The Court also exhorted the Government to identify any other weaker categories of the society, who may similarly require free testing from private labs. Workers belonging to low income and informal sectors and beneficiaries of the Direct Benefit Transfer Schemes were cited by the Court as examples of classes which the Government may consider for such free testing.
The question of who will compensate the private labs was left open by the Court in its previous order. In its modified order, the Court left it to the Ministry of Health and Family Welfare to issue appropriate guidelines in this regard.
Finally, the Court also directed the Government to ensure wide publicity to its directions as well as to the eligibility guidelines under the Ayushman Bharat Yojana.
A Dvision Bench comprising Justices Ashok Bhushan and S Ravindra Bhat directed the Union to ensure that diagnosis tests for COVID-19 are free. Significantly, the direction applies to both approved Government and privately owned labs.
The order came in a public interest petition, which highlighted that many people are unable to afford the price of Rs.4500 fixed by the Indian Council of Medical Research for the screening and confirmation test of COVID-19. Acknowledging the difficulty pointed out by the petitioner, the Court noted that the tests were already free in the Government labs. As for the private labs, it ordered the Government to pass appropriate directions to them in this regard to make the tests available for free.
As to the compensation for private labs for conducting such tests for free, the Bench observed that "The question as to whether the private Laboratories carrying free of cost COVID-19 tests are entitled for any reimbursement of expenses incurred shall be considered later on." Additionally, the Bench also directed that the tests be carried out only in labs approved by the National Accreditation Board for Testing and Calibration Laboratories (NABL) or any other agencies approved by ICMR or WHO.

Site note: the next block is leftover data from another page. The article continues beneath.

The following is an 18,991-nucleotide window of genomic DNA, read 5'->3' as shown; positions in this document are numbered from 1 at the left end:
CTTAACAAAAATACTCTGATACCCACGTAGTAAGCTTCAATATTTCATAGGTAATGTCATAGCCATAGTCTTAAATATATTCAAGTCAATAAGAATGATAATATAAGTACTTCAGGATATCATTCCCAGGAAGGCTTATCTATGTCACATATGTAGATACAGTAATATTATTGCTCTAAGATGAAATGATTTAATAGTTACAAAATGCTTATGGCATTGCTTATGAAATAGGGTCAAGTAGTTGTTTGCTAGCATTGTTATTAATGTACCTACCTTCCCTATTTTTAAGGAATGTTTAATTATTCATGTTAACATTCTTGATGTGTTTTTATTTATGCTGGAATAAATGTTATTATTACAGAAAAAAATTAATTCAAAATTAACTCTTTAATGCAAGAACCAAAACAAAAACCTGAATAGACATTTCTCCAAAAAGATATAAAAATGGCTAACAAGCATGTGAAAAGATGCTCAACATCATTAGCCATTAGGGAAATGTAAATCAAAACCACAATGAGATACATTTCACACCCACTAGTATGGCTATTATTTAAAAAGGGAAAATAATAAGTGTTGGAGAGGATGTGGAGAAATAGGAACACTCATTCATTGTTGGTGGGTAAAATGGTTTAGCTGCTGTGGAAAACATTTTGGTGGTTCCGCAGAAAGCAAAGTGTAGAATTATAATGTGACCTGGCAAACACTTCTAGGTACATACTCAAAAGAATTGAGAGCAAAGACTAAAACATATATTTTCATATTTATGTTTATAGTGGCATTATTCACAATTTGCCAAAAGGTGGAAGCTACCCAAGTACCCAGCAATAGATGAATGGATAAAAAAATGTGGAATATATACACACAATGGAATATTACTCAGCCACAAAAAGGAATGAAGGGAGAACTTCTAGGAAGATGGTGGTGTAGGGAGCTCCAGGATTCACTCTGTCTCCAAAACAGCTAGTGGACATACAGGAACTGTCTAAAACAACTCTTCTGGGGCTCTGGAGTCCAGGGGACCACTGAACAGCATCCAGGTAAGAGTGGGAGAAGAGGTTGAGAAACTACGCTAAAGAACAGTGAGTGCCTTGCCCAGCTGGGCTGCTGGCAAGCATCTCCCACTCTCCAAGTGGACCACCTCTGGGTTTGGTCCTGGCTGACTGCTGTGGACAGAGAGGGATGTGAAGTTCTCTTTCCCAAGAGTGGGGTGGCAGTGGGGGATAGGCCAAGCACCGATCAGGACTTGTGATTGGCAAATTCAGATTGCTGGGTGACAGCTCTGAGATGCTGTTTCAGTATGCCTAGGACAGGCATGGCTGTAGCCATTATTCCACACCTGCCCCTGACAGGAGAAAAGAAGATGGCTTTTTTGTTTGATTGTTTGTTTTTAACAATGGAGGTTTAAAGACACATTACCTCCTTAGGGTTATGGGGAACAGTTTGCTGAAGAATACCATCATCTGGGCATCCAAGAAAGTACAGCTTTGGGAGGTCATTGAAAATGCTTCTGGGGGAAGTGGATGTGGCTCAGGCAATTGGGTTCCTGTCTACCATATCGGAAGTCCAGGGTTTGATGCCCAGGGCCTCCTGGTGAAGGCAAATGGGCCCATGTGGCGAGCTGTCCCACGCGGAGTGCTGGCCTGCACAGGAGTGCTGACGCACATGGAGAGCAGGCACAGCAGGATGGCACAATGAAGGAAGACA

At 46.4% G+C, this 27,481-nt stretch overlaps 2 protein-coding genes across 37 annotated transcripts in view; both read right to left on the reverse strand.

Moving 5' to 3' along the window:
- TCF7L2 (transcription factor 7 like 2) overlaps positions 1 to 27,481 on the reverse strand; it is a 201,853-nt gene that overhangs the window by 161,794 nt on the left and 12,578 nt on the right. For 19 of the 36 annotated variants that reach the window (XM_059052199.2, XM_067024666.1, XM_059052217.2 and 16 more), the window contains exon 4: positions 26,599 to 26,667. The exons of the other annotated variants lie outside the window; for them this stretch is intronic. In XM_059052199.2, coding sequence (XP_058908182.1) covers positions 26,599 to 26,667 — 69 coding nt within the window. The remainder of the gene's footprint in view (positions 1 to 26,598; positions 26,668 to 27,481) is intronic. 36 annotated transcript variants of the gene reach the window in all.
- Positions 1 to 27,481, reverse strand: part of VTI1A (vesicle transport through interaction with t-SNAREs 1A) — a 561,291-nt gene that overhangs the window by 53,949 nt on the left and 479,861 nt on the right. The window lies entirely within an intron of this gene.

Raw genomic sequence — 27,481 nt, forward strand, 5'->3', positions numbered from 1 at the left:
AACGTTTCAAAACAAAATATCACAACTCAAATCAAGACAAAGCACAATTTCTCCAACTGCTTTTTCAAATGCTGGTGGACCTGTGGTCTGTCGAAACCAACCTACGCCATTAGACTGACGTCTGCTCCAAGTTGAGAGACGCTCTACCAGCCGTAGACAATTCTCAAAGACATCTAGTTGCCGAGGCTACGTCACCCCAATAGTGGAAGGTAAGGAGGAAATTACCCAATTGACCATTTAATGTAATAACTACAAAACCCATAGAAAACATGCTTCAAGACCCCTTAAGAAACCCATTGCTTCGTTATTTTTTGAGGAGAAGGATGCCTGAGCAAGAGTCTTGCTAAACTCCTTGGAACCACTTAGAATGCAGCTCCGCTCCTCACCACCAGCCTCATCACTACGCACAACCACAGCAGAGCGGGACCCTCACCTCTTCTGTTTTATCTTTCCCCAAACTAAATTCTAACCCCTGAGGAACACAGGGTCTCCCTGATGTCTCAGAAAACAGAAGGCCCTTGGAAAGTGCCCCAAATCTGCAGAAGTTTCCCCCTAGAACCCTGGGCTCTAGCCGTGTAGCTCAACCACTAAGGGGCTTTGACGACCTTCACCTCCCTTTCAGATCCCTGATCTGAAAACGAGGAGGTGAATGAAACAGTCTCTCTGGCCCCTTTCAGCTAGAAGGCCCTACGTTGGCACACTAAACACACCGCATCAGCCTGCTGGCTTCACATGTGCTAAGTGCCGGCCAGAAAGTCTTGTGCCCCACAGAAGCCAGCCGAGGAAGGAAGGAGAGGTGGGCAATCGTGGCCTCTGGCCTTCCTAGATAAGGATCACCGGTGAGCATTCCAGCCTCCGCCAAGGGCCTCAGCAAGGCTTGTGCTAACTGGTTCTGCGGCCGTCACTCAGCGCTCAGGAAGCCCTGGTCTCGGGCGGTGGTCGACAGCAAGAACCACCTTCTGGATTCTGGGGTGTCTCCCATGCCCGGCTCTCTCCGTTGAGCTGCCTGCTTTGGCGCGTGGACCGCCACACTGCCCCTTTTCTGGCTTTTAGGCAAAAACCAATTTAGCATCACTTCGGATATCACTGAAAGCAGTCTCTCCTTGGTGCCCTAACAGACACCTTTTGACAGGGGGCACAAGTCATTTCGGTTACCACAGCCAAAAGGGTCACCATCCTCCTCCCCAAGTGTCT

Two PILs seeking basic amenities for migrant workers stranded in various parts of the country due to the lock down were taken up by a Bench consisting of the Chief Justice and Justice L Nageswara Rao on 30 March. Upon hearing the petitioners, the Court directed the Union to inform it of the steps adopted to take care of these stranded workers. One of the petitions - Alakh Alok Srivastava v. Union of India - seeks the following relief from the Court: "direct the local administration/ police authorities across India to immediately identify such moving/ stranded migrant workers and to immediately shift them to the nearest government shelter homes/ accommodations with proper food, water, medicines and under medical supervision, in a dignififed manner, till the present Coronavirus Lockdown continues."
The Union was then directed to file its report by 31 March.
On 31 March, the Union filed a status report, apprising the Court of the various measures it had taken to help the stranded migrant labourers. Some of the important steps adopted by the Union, as per the Report, include:
Upon satisfying itself of the steps taken by the Union, the Court passed a few directions. In particular, it noted that 'migration of large number of labourers working in the cities was triggered by panic created by fake news that the lock down would continue for more than three months'. In light of this, the Bench directed the Government of India to release a daily bulletin through all media avenues, including social media, to clear people's doubts. The Bench also suggested that all media outlets carry the official version of COVID-19 related developments.
The Bench also directed the Union to deploy trained counsellors and/or community group leaders in the shelter camps where the migrant labourers are put up. The matter was then directed to be listed on 7 April.